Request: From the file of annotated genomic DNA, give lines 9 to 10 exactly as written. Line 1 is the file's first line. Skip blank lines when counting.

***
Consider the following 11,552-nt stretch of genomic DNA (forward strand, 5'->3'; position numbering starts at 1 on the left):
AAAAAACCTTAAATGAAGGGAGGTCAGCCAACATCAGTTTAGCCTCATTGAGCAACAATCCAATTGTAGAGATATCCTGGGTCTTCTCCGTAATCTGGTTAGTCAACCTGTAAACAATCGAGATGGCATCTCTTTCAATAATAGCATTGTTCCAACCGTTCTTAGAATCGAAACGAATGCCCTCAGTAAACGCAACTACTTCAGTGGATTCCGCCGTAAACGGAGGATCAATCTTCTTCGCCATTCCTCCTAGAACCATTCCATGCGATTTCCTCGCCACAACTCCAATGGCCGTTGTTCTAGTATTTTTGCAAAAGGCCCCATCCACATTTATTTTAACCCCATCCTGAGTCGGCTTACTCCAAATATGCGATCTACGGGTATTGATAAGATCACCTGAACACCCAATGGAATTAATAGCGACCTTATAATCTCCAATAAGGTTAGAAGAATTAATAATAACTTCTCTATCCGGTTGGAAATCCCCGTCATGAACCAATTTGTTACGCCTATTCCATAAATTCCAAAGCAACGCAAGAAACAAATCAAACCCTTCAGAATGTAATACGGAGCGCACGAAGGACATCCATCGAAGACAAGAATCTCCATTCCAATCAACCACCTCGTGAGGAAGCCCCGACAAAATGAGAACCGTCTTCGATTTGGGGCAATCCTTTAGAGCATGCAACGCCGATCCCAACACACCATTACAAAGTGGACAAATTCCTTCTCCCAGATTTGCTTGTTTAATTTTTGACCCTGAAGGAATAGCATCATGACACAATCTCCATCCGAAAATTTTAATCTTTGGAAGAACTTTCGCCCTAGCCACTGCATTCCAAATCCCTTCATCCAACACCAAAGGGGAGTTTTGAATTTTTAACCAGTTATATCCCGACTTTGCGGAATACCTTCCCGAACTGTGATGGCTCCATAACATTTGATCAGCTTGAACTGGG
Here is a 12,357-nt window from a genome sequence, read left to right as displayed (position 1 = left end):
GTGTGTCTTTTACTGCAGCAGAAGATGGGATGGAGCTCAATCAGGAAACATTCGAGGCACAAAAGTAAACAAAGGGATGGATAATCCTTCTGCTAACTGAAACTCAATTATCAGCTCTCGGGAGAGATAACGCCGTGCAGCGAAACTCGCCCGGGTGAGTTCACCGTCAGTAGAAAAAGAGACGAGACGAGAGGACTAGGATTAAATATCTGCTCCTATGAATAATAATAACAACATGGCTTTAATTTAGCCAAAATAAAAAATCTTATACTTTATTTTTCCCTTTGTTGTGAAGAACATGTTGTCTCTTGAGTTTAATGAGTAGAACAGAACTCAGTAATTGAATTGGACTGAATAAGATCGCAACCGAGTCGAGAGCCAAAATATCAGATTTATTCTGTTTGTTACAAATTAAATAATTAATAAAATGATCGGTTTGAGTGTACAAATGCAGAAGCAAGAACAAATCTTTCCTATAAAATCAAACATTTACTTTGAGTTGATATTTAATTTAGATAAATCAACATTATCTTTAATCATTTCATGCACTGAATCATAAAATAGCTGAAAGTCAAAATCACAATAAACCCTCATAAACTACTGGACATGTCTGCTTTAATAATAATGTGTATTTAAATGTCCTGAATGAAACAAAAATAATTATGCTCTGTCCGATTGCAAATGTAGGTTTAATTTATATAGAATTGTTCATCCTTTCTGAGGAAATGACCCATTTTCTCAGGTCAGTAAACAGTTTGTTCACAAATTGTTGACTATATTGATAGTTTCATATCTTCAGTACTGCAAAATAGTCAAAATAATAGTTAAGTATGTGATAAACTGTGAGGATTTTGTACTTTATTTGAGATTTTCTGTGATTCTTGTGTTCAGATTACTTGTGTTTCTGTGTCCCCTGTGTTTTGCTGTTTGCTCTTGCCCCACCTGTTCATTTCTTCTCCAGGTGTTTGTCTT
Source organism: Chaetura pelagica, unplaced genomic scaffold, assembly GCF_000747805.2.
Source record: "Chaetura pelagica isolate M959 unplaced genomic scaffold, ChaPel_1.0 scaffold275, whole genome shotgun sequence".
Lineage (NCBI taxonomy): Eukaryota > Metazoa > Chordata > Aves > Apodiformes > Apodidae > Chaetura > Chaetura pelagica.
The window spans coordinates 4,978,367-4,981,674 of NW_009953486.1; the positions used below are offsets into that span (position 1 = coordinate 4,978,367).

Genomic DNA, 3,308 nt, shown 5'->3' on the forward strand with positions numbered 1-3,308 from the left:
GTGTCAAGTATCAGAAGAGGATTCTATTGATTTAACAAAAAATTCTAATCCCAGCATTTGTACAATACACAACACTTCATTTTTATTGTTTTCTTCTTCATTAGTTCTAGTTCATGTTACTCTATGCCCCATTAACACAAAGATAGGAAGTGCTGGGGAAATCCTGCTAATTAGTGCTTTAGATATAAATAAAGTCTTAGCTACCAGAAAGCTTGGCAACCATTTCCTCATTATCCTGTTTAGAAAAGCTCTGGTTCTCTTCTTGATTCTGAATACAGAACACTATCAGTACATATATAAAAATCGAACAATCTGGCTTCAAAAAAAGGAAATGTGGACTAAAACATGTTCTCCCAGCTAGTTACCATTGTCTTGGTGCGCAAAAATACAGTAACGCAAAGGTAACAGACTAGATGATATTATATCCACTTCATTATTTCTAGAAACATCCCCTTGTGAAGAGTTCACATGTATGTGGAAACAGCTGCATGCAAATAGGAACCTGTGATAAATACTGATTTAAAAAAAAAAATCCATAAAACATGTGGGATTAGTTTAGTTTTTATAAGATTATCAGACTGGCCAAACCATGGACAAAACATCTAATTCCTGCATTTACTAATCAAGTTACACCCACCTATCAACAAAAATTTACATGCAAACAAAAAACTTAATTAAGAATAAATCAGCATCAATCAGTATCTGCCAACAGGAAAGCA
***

Genomic DNA, 3,308 nt, shown 5'->3' on the forward strand with positions numbered 1-3,308 from the left:
GTGTCAAGTATCAGAAGAGGATTCTATTGATTTAACAAAAAATTCTAATCCCAGCATTTGTACAATACACAACACTTCATTTTTATTGTTTTCTTCTTCATTAGTTCTAGTTCATGTTACTCTATGCCCCATTAACACAAAGATAGGAAGTGCTGGGGAAATCCTGCTAATTAGTGCTTTAGATATAAATAAAGTCTTAGCTACCAGAAAGCTTGGCAACCATTTCCTCATTATCCTGTTTAGAAAAGCTCTGGTTCTCTTCTTGATTCTGAATACAGAACACTATCAGTACATATATAAAAATCGAACAATCTGGCTTCAAAAAAAGGAAATGTGGACTAAAACATGTTCTCCCAGCTAGTTACCATTGTCTTGGTGCGCAAAAATACAGTAACGCAAAGGTAACAGACTAGATGATATTATATCCACTTCATTATTTCTAGAAACATCCCCTTGTGAAGAGTTCACATGTATGTGGAAACAGCTGCATGCAAATAGGAACCTGTGATAAATACTGATTTAAAAAAAAAAATCCATAAAACATGTGGGATTAGTTTAGTTTTTATAAGATTATCAGACTGGCCAAACCATGGACAAAACATCTAATTCCTGCATTTACTAATCAAGTTACACCCACCTATCAACAAAAATTTACATGCAAACAAAAAACTTAATTAAGAATAAATCAGCATCAATCAGTATCTGCCAACAGGAAAGCA